Two novellas written by playwright and author Alan Bennett which both showcase his sense of humor and his gentle handling of people’s odd foibles and habits. I had read Bennett’s autobiographical work of letters and essays last year or so, and had enjoyed it although the name-dropping was wasted on me as I was not familiar with most of them. It was in that book (Writing Home) that there was the first mention of The Lady in the Van.
Bennett must have had a heart of pure gold to allow curmudgeonly Miss Shepherd (the namesake of the van story) to live in her rickety old van permanently for years in his own driveway in London. I think that the original agreement for her and her van/home to stay there must have been somewhat impulsive and occasionally regrettable as she was filthy and rudely eccentric. His neighborly heart must be bigger than mine. I wonder how his neighbors felt about this act of generosity?
This novella, The Lady in the Van, is an entertaining collection of Bennett’s diary entries over the fifteen years she lived on his property and she was quite the character. Bennett does a great job of describing the ongoing mix of charitable intentions and unutterable frustration this neighbor caused in his life, but regardless of what obstacles she raises, he continues in a vein of kindness. Not a God-like level of kindness, but just an ongoing sweetness of spirit that I can’t imagine having myself for this woman. (She was a very cantankerous woman who had unexplainable and unchanging filthy habits not helped by the fact that she elected to live in a space that was without plumbing or electricity.) When she eventually died, it was received by a perfectly understandable mixture of relief and grief for Bennett.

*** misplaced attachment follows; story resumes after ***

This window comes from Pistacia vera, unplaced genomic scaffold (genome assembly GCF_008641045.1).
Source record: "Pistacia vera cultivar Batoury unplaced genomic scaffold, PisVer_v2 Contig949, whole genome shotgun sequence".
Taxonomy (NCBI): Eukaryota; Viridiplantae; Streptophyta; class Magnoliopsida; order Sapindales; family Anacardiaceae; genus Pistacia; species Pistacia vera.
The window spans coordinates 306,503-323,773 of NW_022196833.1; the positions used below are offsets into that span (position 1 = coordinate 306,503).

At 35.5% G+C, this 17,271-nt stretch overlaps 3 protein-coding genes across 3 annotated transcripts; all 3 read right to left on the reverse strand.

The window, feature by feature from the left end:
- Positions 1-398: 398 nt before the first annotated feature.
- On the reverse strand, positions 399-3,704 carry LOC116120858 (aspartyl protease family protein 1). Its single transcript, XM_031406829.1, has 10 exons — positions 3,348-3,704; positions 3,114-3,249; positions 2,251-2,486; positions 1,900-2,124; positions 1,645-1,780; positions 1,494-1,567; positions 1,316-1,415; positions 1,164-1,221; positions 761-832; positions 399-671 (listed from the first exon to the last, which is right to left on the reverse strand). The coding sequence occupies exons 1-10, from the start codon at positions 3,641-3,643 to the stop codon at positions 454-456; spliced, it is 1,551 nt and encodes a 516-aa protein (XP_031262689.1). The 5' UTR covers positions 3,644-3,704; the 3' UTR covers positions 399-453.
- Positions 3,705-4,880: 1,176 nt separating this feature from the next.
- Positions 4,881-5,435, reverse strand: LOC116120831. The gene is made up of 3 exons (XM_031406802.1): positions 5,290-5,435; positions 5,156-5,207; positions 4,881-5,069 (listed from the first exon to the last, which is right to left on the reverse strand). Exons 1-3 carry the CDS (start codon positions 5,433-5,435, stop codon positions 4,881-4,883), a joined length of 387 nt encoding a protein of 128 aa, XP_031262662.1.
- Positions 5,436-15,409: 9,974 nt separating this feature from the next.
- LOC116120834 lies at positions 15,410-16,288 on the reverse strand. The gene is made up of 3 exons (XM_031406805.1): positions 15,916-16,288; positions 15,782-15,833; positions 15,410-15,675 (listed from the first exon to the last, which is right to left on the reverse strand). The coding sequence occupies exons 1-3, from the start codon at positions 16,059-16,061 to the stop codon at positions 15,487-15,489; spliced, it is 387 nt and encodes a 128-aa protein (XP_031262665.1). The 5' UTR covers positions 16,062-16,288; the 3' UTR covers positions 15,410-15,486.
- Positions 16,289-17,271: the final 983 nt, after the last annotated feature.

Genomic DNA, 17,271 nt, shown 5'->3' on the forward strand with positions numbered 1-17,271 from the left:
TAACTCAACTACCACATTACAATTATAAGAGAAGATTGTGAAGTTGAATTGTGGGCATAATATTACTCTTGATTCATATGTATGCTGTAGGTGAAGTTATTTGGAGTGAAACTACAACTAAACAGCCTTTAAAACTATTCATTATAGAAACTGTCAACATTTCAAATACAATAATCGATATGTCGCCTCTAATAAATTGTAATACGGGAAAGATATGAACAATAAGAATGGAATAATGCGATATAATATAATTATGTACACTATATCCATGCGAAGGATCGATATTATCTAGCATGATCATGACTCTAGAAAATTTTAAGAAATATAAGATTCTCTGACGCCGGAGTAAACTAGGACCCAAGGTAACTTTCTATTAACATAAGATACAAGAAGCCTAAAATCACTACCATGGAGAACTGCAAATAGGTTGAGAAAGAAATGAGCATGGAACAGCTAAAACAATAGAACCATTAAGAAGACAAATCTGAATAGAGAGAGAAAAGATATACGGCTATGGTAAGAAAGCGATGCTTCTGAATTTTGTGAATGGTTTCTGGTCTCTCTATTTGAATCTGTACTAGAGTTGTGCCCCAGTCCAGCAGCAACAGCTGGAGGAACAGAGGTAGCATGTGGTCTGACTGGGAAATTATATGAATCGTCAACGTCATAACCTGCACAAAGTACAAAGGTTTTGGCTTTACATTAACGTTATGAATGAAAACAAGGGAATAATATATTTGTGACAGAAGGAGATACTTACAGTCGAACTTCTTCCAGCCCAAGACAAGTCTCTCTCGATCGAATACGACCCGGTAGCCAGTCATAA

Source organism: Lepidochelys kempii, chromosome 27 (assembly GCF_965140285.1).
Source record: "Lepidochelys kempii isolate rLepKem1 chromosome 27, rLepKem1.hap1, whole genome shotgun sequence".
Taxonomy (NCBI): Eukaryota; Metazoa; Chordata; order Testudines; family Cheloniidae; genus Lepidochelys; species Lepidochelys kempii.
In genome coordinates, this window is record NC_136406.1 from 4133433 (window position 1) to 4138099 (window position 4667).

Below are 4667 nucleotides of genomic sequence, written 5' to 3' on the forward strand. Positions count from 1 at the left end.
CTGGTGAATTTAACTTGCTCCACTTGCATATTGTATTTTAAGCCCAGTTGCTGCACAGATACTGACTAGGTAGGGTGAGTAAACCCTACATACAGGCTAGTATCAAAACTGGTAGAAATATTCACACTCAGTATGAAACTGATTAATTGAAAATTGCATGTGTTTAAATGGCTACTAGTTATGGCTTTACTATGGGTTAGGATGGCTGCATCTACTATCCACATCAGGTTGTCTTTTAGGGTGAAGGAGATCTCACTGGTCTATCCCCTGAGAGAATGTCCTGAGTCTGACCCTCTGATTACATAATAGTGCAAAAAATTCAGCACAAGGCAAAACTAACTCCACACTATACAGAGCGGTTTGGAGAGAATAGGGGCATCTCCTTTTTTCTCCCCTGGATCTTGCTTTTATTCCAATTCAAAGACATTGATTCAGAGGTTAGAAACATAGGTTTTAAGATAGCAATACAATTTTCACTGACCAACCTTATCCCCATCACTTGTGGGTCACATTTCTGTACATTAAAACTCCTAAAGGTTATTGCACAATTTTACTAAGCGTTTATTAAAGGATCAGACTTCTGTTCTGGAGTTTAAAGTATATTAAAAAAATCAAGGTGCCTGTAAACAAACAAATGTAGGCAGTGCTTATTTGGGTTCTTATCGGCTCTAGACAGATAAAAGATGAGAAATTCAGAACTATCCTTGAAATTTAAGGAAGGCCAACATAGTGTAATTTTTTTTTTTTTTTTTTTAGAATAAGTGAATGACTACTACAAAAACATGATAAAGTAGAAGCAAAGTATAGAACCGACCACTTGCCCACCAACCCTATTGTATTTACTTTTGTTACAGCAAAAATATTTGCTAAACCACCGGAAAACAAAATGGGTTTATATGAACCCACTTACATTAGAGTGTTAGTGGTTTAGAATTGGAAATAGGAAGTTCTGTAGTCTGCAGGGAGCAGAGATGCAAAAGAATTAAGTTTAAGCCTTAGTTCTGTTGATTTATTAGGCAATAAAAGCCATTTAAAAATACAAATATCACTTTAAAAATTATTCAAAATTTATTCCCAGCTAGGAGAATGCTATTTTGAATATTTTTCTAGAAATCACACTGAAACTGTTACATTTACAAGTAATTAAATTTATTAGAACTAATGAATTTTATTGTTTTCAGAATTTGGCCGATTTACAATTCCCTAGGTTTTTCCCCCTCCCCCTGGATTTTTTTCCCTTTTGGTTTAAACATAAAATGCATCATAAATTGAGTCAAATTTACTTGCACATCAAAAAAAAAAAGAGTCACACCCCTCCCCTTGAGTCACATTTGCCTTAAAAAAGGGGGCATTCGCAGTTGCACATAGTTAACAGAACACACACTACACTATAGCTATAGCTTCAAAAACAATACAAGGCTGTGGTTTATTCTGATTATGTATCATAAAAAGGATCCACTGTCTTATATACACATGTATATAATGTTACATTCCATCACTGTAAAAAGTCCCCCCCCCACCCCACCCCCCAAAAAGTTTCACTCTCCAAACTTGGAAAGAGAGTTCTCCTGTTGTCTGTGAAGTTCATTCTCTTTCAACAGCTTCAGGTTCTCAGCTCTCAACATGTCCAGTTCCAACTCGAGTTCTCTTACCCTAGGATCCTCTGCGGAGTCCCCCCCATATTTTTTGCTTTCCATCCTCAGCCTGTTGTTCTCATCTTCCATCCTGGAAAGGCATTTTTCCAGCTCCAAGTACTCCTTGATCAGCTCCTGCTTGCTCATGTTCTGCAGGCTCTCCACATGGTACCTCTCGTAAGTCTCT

The other novella, The Clothes They Stood Up In, concerns the fictional story of a middle class middle-aged couple who, after having lived in their flat for 35 years, come home after an evening at the opera to find that every single thing they had previously owned had been stolen — everything from the silver tableware to the box of matches and the casserole that was cooking in the oven.
Bennett is very skilled at describing characters and writing their thought processes so that I, as the reader, really felt as though I would know these people in real life – the husband, a staid solicitor with conservative views and a quiet subdued wife who takes everything at her husband’s word. Their differing reactions to the burglary and how it changes these two individuals was well described and although the explanation about the robbery was somewhat contrived, the ending rang very true for me.
Bennett is a master writer and it is not surprising that he has been recognized with numerous awards. He seems to have an affinity for damaged characters, but perhaps it’s more of a fondness for the human race as aren’t we all damaged in some way really?
A funny and poignant read.